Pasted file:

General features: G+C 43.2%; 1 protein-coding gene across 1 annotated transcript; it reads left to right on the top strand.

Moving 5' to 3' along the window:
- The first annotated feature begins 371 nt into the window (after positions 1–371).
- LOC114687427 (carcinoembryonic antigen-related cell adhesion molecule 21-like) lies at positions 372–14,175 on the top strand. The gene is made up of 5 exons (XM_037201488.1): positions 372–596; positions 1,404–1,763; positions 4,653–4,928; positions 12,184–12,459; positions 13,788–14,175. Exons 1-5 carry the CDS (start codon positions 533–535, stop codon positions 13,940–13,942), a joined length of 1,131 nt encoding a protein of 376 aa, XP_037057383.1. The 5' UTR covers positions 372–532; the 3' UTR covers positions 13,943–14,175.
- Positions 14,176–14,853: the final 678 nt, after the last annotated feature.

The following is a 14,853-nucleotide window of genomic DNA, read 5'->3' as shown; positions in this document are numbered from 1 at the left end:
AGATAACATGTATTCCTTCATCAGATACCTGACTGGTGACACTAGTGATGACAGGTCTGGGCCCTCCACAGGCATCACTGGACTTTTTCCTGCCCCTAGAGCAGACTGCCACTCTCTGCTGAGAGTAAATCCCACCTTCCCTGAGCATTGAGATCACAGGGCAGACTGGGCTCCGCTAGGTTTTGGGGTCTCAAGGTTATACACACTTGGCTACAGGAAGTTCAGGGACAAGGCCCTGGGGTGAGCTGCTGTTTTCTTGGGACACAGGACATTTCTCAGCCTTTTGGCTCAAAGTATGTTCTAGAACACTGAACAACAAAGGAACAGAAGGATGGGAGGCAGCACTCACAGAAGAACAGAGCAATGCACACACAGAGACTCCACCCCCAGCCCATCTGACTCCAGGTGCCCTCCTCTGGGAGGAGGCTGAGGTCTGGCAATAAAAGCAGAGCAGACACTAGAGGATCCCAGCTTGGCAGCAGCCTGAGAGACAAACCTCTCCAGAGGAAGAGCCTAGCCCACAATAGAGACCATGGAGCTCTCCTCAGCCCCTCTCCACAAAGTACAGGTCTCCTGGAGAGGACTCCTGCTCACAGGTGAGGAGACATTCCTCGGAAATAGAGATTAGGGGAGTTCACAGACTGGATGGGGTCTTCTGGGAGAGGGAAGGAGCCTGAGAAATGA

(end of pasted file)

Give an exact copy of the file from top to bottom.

General features: G+C 43.2%; 1 protein-coding gene across 1 annotated transcript; it reads left to right on the top strand.

Moving 5' to 3' along the window:
- The first annotated feature begins 371 nt into the window (after positions 1–371).
- LOC114687427 (carcinoembryonic antigen-related cell adhesion molecule 21-like) lies at positions 372–14,175 on the top strand. The gene is made up of 5 exons (XM_037201488.1): positions 372–596; positions 1,404–1,763; positions 4,653–4,928; positions 12,184–12,459; positions 13,788–14,175. Exons 1-5 carry the CDS (start codon positions 533–535, stop codon positions 13,940–13,942), a joined length of 1,131 nt encoding a protein of 376 aa, XP_037057383.1. The 5' UTR covers positions 372–532; the 3' UTR covers positions 13,943–14,175.
- Positions 14,176–14,853: the final 678 nt, after the last annotated feature.

The following is a 14,853-nucleotide window of genomic DNA, read 5'->3' as shown; positions in this document are numbered from 1 at the left end:
AGATAACATGTATTCCTTCATCAGATACCTGACTGGTGACACTAGTGATGACAGGTCTGGGCCCTCCACAGGCATCACTGGACTTTTTCCTGCCCCTAGAGCAGACTGCCACTCTCTGCTGAGAGTAAATCCCACCTTCCCTGAGCATTGAGATCACAGGGCAGACTGGGCTCCGCTAGGTTTTGGGGTCTCAAGGTTATACACACTTGGCTACAGGAAGTTCAGGGACAAGGCCCTGGGGTGAGCTGCTGTTTTCTTGGGACACAGGACATTTCTCAGCCTTTTGGCTCAAAGTATGTTCTAGAACACTGAACAACAAAGGAACAGAAGGATGGGAGGCAGCACTCACAGAAGAACAGAGCAATGCACACACAGAGACTCCACCCCCAGCCCATCTGACTCCAGGTGCCCTCCTCTGGGAGGAGGCTGAGGTCTGGCAATAAAAGCAGAGCAGACACTAGAGGATCCCAGCTTGGCAGCAGCCTGAGAGACAAACCTCTCCAGAGGAAGAGCCTAGCCCACAATAGAGACCATGGAGCTCTCCTCAGCCCCTCTCCACAAAGTACAGGTCTCCTGGAGAGGACTCCTGCTCACAGGTGAGGAGACATTCCTCGGAAATAGAGATTAGGGGAGTTCACAGACTGGATGGGGTCTTCTGGGAGAGGGAAGGAGCCTGAGAAATGA